A decade after work began on the $12.2-billion waste treatment plant at the U.S. Dept. of Energy's Hanford site in southeastern Washington—set to be the world's largest to treat "mixed" nuclear and chemical wastes—the 65-acre "vit plant" complex still faces uncertainty in cost and design, despite completion of 85% of its engineering and more than 60% of its construction.

The difficulty of designing the facilities needed to turn Hanford's 56 million gallons of liquid radioactive and chemical wastes into vitrified glass has DOE and its main contractor, Frederick, Md.-based Bechtel National, cautious as they stare down a 2013 design completion deadline for the project. Since its start in 2001, the project's price has tripled to the current $12.2 billion. Rising steel prices and technical issues in the final design could push it even higher. A Bechtel spokeswoman says if Congress ends up changing the way it appropriates money for the project, those changes could alter project delivery and affect the final price tag.

The vitrification complex will receive wastes now stored in deteriorating underground tanks that date back to Hanford's World War II origins as a nuclear bombmaking site. Its different facilities will remove water and solids, then mix the remaining heated waste with molten glass to be stored as logs in stainless-steel canisters. The plant "is a technically complex machine that requires constant vigilance and focus," says DOE spokeswoman Carrie Meyer. Construction is set for significant wrap-up in 2016. Operations are slated to start in 2019 and be at 70% capacity in 2022. Full operation was originally targeted for this year.

The process entails construction of four major concrete facilities to pretreat and separate wastes, vitrify the wastes based on level of radioactivity and provide laboratory analysis as well as about 20 support buildings for operations and maintenance, utilities and office space. "The vit plant will be largely self-contained, functioning like a small city," says Gary Olsen, DOE area project manager.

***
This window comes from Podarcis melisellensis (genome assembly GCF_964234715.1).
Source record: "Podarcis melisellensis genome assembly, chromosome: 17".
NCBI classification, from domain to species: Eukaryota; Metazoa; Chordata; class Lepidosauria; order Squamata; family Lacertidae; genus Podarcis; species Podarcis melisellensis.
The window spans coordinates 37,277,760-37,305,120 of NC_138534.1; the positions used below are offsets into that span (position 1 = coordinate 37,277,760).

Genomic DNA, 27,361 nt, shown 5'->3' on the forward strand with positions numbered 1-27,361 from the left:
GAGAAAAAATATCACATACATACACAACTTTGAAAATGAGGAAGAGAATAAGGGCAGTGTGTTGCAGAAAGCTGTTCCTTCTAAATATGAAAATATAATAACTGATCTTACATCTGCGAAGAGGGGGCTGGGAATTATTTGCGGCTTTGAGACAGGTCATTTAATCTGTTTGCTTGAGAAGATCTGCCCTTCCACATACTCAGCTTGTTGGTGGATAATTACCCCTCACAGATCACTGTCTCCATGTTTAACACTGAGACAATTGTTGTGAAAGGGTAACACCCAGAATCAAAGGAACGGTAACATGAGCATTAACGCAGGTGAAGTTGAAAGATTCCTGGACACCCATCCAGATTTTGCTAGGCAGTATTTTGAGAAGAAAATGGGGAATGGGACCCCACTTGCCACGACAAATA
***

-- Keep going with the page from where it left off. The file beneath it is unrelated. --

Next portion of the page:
The low-level-waste facility reached a milestone in November when crews set two 100-ton carbon-bed adsorbers into place to capture the off-gas that comes from the waste melter, a key component in meeting U.S. Environmental Protection Agency air-quality standards, says John Platt, Bechtel's project manager.

The air-filtration system includes compliance-monitoring equipment, HEPA filters, the adsorber, a thermal catalytic oxidizer, caustic scrubbers, exhaust fans and a more than 130-ft-tall emissions stack. When operational, the adsorber will capture mercury and acid gases before air is channeled through the thermal catalytic oxidizer, which will remove organics and nitrous oxides. Completely assembled, each adsorber measures 45 ft long, 12 ft wide and 14 ft tall and had to be lowered into place through a hatch with not much room to spare. Each also includes nearly 110 ft of 18-in.-dia piping, requiring more than 7,000 nuclear-quality welds to assemble. Bechtel officials have estimated the plant complex will have about 193 miles of piping and need at least 65,000 engineered welds.

The "nuclear-quality standard" required in the welded components led crews to use ultrasound equipment, post-fabrication, to test the strength and penetration of the orbital welds, a process they also will use with the associated piping, Platt says.

With such a large component nearly complete, Platt says crews learned lessons—especially surrounding the art of welding—they can now employ when fabricating the adsorber for the high-level waste facility. Meyer says minimizing heat input and restraining the plate, using double-V and double-bevel welds, pre-bending plates before welding and other measures can significantly reduce warping issues associated with welding.

Next up for the seven-story low-level-waste facility comes installation of the thermal catalytic oxidizer in June 2012. At 6.5 million cu ft, the low-level facility is now 67% complete. The 8.6 million-cu-ft high-level facility is at 56% completion, with the 12-story, 13.9 million-cu-ft pretreatment center at 50% and the four-story, 2.6 million-cu-ft lab at 48%.

Officials monitoring the vit plant found technical issues regarding the way radioactive nuclear waste would be mixed at the plant, prompting questions of whether the waste would stay in the proper mix to prevent criticality, or critical mass. Determining if gases in tanks and piping would speed up corrosion was another technical issue.